Student Spotlight: Suraj Sehgal on Redefining Success as an Avenue of Personal Growth
By Suraj Sehgal When we think of success, we often don’t know how to define it, and when we do, that definition tends to never work in our favor. Rather than becoming a constructive benchmark or approach, success becomes an amorphous concept that always eludes us. Why is this so? It’s because our society has convinced us that success is equivalent to fame, friends, and fortune, which makes it easier to constantly feel inadequate — like everyone else is doing life better than you can. We need to redefine what it means to succeed. The traditional measures of success — promotions, high pay, high grades — are not enough. Our lives are made up of so much more than what we tend to measure and account for in a typical cost-benefit analysis. Success in our life must be holistic. After all, our lives have multiple aspects. I see holistic success as an attitude, one that can help us develop as a complete individual: academically, professionally, spiritually, socially, and all other parts of our life. It’s a mindset that helps us to see our lives not as an endless competition that we’re doomed to lose — where everyone is constantly smarter, more popular, and better than us — but rather as an opportunity to learn, make mistakes, and ultimately, grow. Part of this holistic view of success as an avenue for personal growth has been understanding the importance of being a global citizen. Through the opportunities that Georgia Tech has provided me, I feel like I have truly been able to push my boundaries, go outside my comfort zone, and grow. Tech has allowed me to change the world while in college and not have to wait until after I graduate. My extracurricular activities, for example, provide me with ways to take these diverse and interdisciplinary perspectives and apply them toward causes that can better the world. With the Grand Challenges Living-Learning Community, my team, the Food Fighters, has been working since our freshman year to empower college students who are at risk of food insecurity to take action regarding their food situation. We’ve recently conducted an official study to better understand what food insecurity looks like on Tech’s campus, using our ISyE skills to help us analyze our data. With One Voice Atlanta, a student organization on campus that works to raise awareness about human trafficking, assist victims, and prevent such crimes from occurring in the future, I have had amazing opportunities to connect with other community members, like the International Human Trafficking Institute and SKAL International Atlanta, being given the chance to speak and participate at film screenings, social justice nights, and symposiums. Ultimately, what drives me is inner growth and a need to bring love to people. Even though I struggle with having that growth-oriented mindset and attitude of holistic success all the time, what has truly helped me develop clarity and purpose in times of chaos has been the practice of heartfulness meditation. I started this meditation practice when I was 17 years old, however, I began to meditate much more regularly after I started college. For me, especially at a high-paced environment like Tech, meditation is a way of stepping back, reminding myself that I am alive, and taking a moment to invest in myself, by doing something that many students seem to have forgotten — to just be. Heartfulness meditation is about bringing your attention to the heart, helping people connect with the very organ that literally keeps us alive and metaphorically brings us all together. By taking just a moment to bring myself within, I am often reminded of the importance of love and being connected with yourself. And what I’ve learned in the process is that when I choose to work on myself and try to grow as an individual, it creates a ripple that affects my environment and all those around me. As a result, I can begin to change the world — simply by changing myself.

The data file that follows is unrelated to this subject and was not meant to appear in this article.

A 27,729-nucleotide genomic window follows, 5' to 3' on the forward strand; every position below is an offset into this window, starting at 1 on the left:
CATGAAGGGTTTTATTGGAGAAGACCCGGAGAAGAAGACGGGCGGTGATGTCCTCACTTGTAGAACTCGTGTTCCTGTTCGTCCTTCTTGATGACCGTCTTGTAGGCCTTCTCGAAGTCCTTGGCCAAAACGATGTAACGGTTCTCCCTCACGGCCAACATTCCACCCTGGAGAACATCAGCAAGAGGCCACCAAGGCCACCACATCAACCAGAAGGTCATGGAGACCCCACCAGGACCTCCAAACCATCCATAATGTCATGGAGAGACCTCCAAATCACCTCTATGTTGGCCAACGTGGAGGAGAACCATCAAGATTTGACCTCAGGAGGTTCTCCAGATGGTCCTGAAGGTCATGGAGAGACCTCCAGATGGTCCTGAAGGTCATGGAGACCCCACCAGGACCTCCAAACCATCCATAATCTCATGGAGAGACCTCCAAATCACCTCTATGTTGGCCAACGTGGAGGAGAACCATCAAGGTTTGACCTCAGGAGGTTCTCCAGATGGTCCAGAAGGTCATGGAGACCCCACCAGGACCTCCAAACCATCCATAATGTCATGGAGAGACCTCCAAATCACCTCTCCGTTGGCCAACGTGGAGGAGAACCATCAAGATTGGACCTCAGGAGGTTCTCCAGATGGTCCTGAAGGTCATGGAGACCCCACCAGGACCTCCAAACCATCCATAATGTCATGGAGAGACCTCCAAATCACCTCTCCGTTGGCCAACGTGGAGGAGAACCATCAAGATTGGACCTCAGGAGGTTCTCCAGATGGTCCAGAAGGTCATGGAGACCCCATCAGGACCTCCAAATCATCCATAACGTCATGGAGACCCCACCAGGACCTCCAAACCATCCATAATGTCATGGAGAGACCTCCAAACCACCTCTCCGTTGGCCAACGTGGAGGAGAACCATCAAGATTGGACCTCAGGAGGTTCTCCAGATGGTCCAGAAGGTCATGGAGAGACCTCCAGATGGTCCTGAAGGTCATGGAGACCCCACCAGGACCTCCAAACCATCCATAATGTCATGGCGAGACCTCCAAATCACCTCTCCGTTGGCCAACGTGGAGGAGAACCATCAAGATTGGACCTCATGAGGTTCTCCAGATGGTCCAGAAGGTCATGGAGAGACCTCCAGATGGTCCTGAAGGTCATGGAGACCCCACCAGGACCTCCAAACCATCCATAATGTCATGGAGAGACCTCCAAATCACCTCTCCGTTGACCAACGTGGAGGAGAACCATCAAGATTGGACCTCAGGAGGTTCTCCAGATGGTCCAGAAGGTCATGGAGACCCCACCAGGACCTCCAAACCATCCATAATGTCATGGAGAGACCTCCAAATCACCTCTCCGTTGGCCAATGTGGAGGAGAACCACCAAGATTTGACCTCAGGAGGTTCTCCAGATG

- Workflow Status: Published
- Created By: Shelley Wunder-Smith
- Created: 12/19/2016
- Modified By: Shelley Wunder-Smith
- Modified: 12/19/2016